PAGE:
Visual aura migraines linked to irregular heartbeat
People who suffer from migraines with visual aura experience disturbances in their vision before the head pain begins. These disturbances include seeing wavy lines, flashes of light, blurry vision or blind spots. Previous research has linked migraine with aura and the risk of stroke. Atrial fibrillation, a form of arrhythmia — when the heart’s normal rhythm is irregular — is a common source of stroke. When the heart is beating at an abnormal rhythm, blood may pool in the heart, possibly forming blood clots that may enter the brain and cause a stroke. Thus, researchers from the University of South Carolina in Columbia wanted to examine if people who have migraines with visual auras have a higher rate of atrial fibrillation.
People experiencing migraine with aura were 30 per cent more likely to develop atrial fibrillation than people who did not have headaches.
For this study, the researchers evaluated 11,939 people for headaches. The participants had no prior atrial fibrillation or stroke and were of an average age of 60 years. The participants were interviewed for migraine history in 1993 to 1995 and were followed for incident atrial fibrillation through 2013. Mediation analysis was conducted to test whether atrial fibrillation was a mediator of a migraine with visual aura-associated stroke risk.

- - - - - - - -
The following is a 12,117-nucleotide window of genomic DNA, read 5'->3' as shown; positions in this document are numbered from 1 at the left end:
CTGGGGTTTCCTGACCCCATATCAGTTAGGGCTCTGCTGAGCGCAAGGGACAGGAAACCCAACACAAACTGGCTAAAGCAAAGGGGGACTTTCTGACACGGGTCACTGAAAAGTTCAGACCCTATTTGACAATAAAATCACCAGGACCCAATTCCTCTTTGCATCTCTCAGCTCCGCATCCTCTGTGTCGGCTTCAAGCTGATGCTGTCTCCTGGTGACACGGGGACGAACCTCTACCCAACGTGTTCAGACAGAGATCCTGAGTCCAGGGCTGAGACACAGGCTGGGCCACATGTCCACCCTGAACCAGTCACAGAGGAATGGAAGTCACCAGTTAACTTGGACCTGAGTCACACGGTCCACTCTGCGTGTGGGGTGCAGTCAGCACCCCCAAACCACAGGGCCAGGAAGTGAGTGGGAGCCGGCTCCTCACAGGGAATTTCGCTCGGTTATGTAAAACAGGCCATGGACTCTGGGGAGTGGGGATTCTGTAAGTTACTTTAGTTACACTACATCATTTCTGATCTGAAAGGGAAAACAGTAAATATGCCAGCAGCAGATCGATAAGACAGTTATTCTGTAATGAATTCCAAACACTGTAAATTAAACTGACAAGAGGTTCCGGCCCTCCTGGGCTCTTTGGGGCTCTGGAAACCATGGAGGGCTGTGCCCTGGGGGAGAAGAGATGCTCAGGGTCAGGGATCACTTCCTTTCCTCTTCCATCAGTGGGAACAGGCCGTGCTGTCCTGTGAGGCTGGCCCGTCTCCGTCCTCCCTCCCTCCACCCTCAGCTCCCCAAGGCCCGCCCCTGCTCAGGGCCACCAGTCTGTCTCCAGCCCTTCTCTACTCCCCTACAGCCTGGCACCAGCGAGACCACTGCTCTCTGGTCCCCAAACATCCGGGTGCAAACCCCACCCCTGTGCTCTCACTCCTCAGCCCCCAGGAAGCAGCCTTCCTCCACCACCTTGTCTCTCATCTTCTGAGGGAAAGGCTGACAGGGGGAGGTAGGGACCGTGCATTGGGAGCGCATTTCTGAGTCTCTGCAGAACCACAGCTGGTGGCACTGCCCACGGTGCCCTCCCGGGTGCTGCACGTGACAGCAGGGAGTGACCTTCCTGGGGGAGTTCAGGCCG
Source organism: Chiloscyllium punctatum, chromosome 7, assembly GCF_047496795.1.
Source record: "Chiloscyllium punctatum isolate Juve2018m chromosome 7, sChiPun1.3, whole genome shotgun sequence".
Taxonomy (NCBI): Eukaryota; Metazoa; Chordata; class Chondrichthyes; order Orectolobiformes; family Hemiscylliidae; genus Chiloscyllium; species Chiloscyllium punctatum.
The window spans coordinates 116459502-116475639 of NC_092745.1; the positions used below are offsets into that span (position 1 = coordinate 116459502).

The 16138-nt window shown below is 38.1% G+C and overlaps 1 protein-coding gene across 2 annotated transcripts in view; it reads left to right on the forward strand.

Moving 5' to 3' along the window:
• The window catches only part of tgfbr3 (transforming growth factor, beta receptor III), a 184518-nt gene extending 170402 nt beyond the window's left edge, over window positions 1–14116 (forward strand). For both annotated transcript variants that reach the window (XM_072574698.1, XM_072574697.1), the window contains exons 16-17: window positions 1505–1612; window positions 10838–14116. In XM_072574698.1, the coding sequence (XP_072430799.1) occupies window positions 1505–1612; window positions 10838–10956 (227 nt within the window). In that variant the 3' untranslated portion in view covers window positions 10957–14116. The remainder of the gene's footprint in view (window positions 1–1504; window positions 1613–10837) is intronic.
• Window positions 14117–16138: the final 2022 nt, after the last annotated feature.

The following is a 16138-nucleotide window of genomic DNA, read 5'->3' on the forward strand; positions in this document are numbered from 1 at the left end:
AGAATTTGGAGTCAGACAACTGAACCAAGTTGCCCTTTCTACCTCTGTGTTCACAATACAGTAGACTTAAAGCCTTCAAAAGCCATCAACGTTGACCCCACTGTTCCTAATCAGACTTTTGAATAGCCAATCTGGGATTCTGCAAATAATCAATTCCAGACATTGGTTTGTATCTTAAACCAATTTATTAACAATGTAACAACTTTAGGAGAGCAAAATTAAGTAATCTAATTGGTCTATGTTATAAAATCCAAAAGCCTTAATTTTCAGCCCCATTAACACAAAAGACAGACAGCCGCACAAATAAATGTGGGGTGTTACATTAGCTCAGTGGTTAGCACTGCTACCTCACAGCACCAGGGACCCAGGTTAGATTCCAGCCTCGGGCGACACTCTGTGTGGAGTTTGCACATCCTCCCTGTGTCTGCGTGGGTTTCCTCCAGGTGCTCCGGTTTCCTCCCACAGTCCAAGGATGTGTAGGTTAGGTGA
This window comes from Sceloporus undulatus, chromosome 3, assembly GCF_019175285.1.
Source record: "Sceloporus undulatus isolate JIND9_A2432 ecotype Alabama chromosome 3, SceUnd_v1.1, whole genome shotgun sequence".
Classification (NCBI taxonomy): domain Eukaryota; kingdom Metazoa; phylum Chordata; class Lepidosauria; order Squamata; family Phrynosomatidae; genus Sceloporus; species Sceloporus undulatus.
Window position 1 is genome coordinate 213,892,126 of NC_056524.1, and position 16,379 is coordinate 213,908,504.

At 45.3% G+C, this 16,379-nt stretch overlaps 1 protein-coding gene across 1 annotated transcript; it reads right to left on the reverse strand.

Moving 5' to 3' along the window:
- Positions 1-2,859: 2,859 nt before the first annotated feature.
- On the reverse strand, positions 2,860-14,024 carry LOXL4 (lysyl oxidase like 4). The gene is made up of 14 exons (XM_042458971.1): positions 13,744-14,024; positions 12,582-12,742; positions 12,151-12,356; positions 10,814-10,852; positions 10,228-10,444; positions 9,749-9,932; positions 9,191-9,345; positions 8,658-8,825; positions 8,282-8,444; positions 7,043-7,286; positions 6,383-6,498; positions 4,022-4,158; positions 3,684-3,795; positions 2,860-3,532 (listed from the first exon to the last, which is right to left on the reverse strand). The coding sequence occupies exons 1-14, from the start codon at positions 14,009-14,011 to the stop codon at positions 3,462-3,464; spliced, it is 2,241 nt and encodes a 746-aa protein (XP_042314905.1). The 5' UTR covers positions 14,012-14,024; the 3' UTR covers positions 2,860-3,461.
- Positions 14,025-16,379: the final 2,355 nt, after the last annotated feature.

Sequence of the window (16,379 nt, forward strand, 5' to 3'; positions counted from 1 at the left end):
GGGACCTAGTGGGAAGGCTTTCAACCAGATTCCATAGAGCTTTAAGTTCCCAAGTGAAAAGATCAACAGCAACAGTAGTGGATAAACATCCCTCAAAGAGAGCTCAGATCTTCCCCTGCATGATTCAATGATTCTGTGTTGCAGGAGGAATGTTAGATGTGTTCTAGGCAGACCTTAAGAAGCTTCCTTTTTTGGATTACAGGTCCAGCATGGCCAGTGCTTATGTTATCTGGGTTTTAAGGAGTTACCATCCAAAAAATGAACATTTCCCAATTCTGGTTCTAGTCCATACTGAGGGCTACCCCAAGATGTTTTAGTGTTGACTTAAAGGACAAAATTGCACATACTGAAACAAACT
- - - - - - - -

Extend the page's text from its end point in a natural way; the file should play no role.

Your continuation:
Out of all the participants, 9405 did not have a headache and 1516 had a migraine. Of those who had a migraine, 426 had a migraine with visual aura. The participants were followed for up to 20 years and it was found that 1623 people (17 per cent) without a headache developed atrial fibrillation, while 80 of 440 people with a migraine with aura (18 per cent) developed the condition and also 152 of 1105 people (14 per cent) with a migraine without aura developed atrial fibrillation. After adjusting for age, sex, blood pressure, smoking and other factors that could affect risk of atrial fibrillation, people experiencing migraine with aura were 30 per cent more likely to develop atrial fibrillation than people who did not have headaches and 40 per cent more likely to develop the condition than people with migraine with no aura. The researchers also found that the rate of stroke in the people with aura migraines was four out of 1000 people annually compared to two out of 1000 people annually in those with a migraine but without aura, as well as three of 1000 people annually in those with no headache.
The findings suggest that people who suffer from migraines with visual aura are at a higher risk of atrial fibrillation, which can potentially lead to stroke.
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